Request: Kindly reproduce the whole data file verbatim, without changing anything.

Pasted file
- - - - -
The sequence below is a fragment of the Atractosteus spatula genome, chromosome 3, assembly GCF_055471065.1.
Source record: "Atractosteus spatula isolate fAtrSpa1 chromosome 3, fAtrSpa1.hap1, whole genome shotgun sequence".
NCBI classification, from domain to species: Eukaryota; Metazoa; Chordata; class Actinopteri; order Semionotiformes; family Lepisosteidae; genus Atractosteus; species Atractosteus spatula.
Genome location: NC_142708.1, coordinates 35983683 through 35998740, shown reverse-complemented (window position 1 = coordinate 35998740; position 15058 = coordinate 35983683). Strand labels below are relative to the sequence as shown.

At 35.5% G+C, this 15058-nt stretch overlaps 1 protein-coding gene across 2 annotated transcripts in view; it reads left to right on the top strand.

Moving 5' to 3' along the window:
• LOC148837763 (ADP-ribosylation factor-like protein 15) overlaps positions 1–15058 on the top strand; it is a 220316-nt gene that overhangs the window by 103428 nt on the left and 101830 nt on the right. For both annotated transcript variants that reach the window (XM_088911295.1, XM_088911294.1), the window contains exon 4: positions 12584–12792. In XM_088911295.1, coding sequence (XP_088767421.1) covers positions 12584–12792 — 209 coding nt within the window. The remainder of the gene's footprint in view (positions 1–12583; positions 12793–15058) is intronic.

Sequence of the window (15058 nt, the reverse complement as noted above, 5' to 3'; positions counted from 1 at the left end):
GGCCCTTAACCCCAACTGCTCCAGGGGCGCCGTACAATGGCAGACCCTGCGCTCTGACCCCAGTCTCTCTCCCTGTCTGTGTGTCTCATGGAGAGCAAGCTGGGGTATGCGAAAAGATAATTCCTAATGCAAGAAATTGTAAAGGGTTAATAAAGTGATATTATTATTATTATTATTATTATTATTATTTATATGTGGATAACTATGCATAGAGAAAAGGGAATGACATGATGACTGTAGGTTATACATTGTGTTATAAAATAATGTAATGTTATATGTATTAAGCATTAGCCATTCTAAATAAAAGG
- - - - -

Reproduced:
The sequence below is a fragment of the Atractosteus spatula genome, chromosome 3, assembly GCF_055471065.1.
Source record: "Atractosteus spatula isolate fAtrSpa1 chromosome 3, fAtrSpa1.hap1, whole genome shotgun sequence".
NCBI classification, from domain to species: Eukaryota; Metazoa; Chordata; class Actinopteri; order Semionotiformes; family Lepisosteidae; genus Atractosteus; species Atractosteus spatula.
Genome location: NC_142708.1, coordinates 35983683 through 35998740, shown reverse-complemented (window position 1 = coordinate 35998740; position 15058 = coordinate 35983683). Strand labels below are relative to the sequence as shown.

At 35.5% G+C, this 15058-nt stretch overlaps 1 protein-coding gene across 2 annotated transcripts in view; it reads left to right on the top strand.

Moving 5' to 3' along the window:
• LOC148837763 (ADP-ribosylation factor-like protein 15) overlaps positions 1–15058 on the top strand; it is a 220316-nt gene that overhangs the window by 103428 nt on the left and 101830 nt on the right. For both annotated transcript variants that reach the window (XM_088911295.1, XM_088911294.1), the window contains exon 4: positions 12584–12792. In XM_088911295.1, coding sequence (XP_088767421.1) covers positions 12584–12792 — 209 coding nt within the window. The remainder of the gene's footprint in view (positions 1–12583; positions 12793–15058) is intronic.

Sequence of the window (15058 nt, the reverse complement as noted above, 5' to 3'; positions counted from 1 at the left end):
GGCCCTTAACCCCAACTGCTCCAGGGGCGCCGTACAATGGCAGACCCTGCGCTCTGACCCCAGTCTCTCTCCCTGTCTGTGTGTCTCATGGAGAGCAAGCTGGGGTATGCGAAAAGATAATTCCTAATGCAAGAAATTGTAAAGGGTTAATAAAGTGATATTATTATTATTATTATTATTATTATTATTTATATGTGGATAACTATGCATAGAGAAAAGGGAATGACATGATGACTGTAGGTTATACATTGTGTTATAAAATAATGTAATGTTATATGTATTAAGCATTAGCCATTCTAAATAAAAGG